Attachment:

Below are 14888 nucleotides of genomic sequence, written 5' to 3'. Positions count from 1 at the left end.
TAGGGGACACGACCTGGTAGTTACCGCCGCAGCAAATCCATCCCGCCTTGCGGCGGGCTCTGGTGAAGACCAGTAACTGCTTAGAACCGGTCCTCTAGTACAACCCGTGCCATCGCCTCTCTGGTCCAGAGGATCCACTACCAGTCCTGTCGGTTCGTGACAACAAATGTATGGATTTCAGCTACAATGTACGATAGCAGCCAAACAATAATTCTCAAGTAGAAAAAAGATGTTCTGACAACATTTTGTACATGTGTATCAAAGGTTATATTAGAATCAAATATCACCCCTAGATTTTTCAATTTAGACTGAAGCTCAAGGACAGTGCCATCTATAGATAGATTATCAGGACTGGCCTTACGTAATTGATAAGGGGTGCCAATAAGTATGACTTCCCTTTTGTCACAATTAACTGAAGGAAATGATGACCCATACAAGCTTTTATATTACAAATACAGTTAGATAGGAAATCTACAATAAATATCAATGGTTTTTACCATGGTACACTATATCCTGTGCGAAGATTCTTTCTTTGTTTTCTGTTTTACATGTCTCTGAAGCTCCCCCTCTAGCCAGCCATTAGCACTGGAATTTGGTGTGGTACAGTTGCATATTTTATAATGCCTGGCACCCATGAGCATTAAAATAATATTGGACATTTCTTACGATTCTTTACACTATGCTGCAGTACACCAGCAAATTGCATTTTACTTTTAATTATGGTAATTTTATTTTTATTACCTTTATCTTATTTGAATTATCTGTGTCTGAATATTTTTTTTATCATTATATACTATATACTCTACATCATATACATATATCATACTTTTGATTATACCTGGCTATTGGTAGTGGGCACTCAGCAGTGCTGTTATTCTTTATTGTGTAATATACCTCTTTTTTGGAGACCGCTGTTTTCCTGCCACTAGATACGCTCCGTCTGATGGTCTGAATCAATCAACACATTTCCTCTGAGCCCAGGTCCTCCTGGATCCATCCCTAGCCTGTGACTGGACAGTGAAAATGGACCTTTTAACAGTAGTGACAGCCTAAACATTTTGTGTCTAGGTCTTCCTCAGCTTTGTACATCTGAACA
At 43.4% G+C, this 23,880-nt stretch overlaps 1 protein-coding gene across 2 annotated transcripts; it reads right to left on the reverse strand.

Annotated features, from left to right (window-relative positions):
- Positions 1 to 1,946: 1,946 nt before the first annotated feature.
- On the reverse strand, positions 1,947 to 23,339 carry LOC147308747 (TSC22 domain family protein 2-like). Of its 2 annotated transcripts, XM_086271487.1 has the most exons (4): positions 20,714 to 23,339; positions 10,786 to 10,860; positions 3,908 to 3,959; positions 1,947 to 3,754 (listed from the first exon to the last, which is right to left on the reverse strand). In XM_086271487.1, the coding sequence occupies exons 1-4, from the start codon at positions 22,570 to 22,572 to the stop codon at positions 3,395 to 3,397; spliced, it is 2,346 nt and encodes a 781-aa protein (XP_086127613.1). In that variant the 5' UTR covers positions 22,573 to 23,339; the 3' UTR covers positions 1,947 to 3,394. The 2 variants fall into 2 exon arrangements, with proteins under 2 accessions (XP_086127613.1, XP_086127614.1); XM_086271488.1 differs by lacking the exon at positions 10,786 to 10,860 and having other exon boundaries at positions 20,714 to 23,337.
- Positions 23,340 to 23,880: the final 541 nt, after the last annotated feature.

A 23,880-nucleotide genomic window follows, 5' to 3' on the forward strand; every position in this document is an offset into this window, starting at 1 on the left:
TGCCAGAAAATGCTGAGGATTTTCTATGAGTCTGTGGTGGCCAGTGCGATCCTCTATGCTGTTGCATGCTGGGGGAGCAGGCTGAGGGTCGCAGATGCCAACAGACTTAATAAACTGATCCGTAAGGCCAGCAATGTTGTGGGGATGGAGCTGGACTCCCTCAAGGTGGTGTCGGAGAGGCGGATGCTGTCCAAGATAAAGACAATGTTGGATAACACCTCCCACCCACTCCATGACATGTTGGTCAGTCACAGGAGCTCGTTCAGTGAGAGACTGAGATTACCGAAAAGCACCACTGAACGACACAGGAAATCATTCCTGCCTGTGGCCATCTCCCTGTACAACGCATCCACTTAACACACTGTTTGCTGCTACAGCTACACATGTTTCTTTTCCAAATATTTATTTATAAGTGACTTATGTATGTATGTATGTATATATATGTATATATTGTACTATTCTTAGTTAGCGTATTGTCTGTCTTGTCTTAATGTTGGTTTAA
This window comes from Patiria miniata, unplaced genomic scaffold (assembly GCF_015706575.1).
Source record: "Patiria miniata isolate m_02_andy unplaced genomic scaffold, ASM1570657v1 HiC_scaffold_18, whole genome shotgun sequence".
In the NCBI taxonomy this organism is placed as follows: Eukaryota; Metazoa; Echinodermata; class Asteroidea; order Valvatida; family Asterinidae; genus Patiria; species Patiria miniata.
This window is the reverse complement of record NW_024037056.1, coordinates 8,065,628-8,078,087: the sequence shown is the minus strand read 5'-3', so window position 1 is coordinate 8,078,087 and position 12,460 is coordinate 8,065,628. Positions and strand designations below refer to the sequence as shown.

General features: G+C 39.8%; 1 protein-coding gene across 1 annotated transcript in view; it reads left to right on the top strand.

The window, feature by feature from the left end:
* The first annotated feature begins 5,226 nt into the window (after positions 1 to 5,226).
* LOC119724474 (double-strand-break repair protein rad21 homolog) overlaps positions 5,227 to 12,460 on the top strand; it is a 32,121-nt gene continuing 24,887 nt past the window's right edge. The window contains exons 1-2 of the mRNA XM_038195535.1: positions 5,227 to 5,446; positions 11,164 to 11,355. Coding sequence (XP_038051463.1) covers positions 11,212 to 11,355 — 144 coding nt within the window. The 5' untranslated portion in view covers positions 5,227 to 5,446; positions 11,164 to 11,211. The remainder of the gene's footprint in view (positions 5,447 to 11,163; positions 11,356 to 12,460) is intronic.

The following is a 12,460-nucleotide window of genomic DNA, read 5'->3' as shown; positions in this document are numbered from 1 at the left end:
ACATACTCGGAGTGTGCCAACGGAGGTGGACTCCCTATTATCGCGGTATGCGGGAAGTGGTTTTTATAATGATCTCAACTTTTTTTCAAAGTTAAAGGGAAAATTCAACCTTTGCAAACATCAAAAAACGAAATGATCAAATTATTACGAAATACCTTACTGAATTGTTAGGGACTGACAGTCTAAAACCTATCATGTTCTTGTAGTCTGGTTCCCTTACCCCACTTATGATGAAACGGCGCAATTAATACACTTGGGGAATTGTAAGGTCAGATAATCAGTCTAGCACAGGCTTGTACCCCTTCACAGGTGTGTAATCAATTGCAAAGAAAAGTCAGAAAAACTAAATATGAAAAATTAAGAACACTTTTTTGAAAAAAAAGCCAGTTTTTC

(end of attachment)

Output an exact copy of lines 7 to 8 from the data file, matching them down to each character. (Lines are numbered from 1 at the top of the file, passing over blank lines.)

- Positions 23,340 to 23,880: the final 541 nt, after the last annotated feature.

A 23,880-nucleotide genomic window follows, 5' to 3' on the forward strand; every position in this document is an offset into this window, starting at 1 on the left: